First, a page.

Read Biologist Pedro Vaz Pinto’s Second Semester 2019 Report with photos in English and Portuguese, now on our Giant Sable page.

The amazingly beautiful regrowth of geoxyle suffruttex vegetation in the anharas of Cangandala in August.

“Looking back, we have moved a long way in Cangandala National Park, sixteen years since our first hesitant and quite unsuccessful on-foot survey. By then we weren’t even sure if giant sable had survived the civil war, and it took us a few years to conclude that only a few old cows were left, and all males had been poached in the park. Ten years have now passed since a bull from Luando reserve was flown from Luando to join the surviving nine females in a fenced camp, and nine years completed since the first little calf was born to mark the start of the new era. Being a male, the calf received the name of Mercury, a roman god of communication, travelling and soul-guiding, and also the planet closest to the sun. A lot of hopes and responsibility was laid on Mercury’s shoulders, but over the years he has certainly risen to the occasion, becoming the master bull in Cangandala and making a significant contribution to the breeding success of the local herd.”

Mercury, not the number one anymore but still an imposing specimen.

The remarkable créche enjoying the anhara in Cangandala.

“This crèche comprised at one stage 20 little ones, which may well be the largest concentration of giant sable calves ever recorded. Adding a few off-season births in subsequent months, gives good reason to consider 2019 as a hugely successful year in Cangandala!”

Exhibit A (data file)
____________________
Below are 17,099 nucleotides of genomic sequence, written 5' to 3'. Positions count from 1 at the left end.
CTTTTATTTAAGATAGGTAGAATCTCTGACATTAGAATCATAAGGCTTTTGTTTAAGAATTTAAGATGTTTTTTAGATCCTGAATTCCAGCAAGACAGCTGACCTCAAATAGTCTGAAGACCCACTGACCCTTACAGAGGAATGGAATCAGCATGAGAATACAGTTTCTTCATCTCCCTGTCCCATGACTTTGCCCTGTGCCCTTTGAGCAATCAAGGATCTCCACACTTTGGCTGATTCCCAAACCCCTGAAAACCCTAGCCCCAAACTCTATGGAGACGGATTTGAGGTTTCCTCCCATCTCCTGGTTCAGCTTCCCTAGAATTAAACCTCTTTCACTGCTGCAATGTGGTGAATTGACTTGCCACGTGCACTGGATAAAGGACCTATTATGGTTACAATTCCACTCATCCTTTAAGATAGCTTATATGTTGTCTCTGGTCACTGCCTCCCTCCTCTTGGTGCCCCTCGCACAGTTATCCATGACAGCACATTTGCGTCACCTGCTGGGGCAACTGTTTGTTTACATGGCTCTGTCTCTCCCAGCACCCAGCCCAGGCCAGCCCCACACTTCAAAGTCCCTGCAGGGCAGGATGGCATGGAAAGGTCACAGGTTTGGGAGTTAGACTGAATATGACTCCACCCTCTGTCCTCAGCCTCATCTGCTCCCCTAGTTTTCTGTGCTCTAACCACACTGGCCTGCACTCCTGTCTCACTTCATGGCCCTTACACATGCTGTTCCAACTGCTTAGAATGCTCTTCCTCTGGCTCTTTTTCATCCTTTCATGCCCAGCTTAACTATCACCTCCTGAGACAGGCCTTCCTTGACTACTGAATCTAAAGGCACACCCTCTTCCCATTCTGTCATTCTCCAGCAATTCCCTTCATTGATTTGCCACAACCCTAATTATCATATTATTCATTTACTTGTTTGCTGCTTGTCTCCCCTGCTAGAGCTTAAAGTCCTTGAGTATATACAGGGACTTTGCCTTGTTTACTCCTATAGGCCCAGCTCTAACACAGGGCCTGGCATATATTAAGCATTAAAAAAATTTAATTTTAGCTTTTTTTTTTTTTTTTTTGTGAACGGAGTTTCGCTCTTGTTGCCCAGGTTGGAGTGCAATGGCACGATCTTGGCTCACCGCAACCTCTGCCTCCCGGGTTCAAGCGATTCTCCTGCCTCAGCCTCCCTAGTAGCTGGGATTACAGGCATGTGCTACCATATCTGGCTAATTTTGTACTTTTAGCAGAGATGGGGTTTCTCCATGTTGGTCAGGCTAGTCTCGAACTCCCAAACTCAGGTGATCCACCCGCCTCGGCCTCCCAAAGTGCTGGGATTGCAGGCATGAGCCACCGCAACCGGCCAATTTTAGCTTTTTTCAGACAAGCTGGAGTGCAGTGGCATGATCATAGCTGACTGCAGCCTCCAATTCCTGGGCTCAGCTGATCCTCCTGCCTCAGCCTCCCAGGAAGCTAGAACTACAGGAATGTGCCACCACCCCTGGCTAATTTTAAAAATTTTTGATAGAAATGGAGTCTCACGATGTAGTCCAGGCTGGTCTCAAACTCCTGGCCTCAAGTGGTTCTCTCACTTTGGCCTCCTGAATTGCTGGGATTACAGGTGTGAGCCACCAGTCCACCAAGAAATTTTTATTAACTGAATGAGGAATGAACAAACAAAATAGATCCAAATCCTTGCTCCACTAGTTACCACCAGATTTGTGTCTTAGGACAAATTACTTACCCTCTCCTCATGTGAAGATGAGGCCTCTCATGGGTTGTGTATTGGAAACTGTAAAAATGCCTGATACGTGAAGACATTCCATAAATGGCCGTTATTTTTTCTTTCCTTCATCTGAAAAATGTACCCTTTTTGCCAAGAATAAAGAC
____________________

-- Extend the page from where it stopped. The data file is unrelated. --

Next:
Several males revolving around a receptive cow.

“Very interesting behavior was witnessed during breeding period, some of which was somewhat unexpected or at least not textbook material. We found all males present and cohabiting the same area, including the large master bulls, the younger territorial contenders and even the much younger from bachelor groups. It seems they all converge to the herd and orbit around the breeding cows.”

The herd peacefully resting and ruminating at mid-day.

“We estimate the current numbers in Cangandala to be around 80 animals, all still confined inside the 4,400-hectare sanctuary. All evidence and observations suggest that the herd is doing extremely well, as inferred by physical condition of animals, breeding rate and success, low mortality, and no indications of overgrazing or excess of antagonistic behavior.”

A red-lipped herald, probably one of the commonest snakes in the park.

They usually put on quite an aggressive show but are harmless.

Visit our Giant Sable page to read Pedro Vaz Pinto’s full report.